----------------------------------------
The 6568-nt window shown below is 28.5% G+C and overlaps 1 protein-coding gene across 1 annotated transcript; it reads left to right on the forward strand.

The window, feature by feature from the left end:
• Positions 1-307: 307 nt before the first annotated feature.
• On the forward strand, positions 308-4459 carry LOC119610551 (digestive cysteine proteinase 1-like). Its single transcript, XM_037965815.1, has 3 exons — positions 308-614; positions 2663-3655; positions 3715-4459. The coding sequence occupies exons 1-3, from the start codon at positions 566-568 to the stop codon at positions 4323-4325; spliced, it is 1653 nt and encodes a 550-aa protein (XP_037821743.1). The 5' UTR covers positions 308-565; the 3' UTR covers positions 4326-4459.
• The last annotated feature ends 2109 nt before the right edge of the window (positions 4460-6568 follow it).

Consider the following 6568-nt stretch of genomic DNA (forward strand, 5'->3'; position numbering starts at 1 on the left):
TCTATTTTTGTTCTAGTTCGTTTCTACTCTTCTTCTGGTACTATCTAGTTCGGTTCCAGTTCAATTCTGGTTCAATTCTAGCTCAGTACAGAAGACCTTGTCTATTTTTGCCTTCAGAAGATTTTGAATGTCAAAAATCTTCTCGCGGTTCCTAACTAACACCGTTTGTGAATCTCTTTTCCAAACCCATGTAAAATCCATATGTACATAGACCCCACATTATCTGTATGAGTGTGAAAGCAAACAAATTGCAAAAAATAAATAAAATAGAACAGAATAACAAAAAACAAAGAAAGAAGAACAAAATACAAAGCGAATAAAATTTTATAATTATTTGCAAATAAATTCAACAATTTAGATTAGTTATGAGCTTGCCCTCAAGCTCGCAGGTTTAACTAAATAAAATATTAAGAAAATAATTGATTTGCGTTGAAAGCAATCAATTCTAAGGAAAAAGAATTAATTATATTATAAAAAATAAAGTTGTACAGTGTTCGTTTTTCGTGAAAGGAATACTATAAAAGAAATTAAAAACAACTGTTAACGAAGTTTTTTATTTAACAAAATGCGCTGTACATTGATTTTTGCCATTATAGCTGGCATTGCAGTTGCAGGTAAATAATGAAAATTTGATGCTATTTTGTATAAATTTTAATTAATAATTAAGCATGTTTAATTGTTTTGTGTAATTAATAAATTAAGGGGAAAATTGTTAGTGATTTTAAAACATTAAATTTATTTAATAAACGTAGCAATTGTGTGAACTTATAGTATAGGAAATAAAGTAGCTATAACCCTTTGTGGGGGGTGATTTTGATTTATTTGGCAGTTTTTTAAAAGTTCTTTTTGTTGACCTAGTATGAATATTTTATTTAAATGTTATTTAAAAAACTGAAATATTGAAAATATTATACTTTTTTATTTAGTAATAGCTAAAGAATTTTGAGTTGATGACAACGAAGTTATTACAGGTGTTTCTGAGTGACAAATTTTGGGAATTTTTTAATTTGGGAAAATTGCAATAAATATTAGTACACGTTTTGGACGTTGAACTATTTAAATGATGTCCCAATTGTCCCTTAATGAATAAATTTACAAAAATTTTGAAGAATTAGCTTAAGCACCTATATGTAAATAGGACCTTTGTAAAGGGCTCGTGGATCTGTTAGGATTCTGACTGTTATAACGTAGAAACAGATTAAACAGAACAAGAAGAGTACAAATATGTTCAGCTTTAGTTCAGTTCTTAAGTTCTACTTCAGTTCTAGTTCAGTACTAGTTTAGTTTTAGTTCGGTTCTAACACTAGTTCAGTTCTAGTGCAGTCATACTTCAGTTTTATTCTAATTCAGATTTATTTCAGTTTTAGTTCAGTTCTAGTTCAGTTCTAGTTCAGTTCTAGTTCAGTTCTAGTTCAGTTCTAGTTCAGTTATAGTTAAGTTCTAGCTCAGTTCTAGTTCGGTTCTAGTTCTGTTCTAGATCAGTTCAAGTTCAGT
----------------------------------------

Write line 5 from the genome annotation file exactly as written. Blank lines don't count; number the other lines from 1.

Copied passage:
• The last annotated feature ends 2109 nt before the right edge of the window (positions 4460-6568 follow it).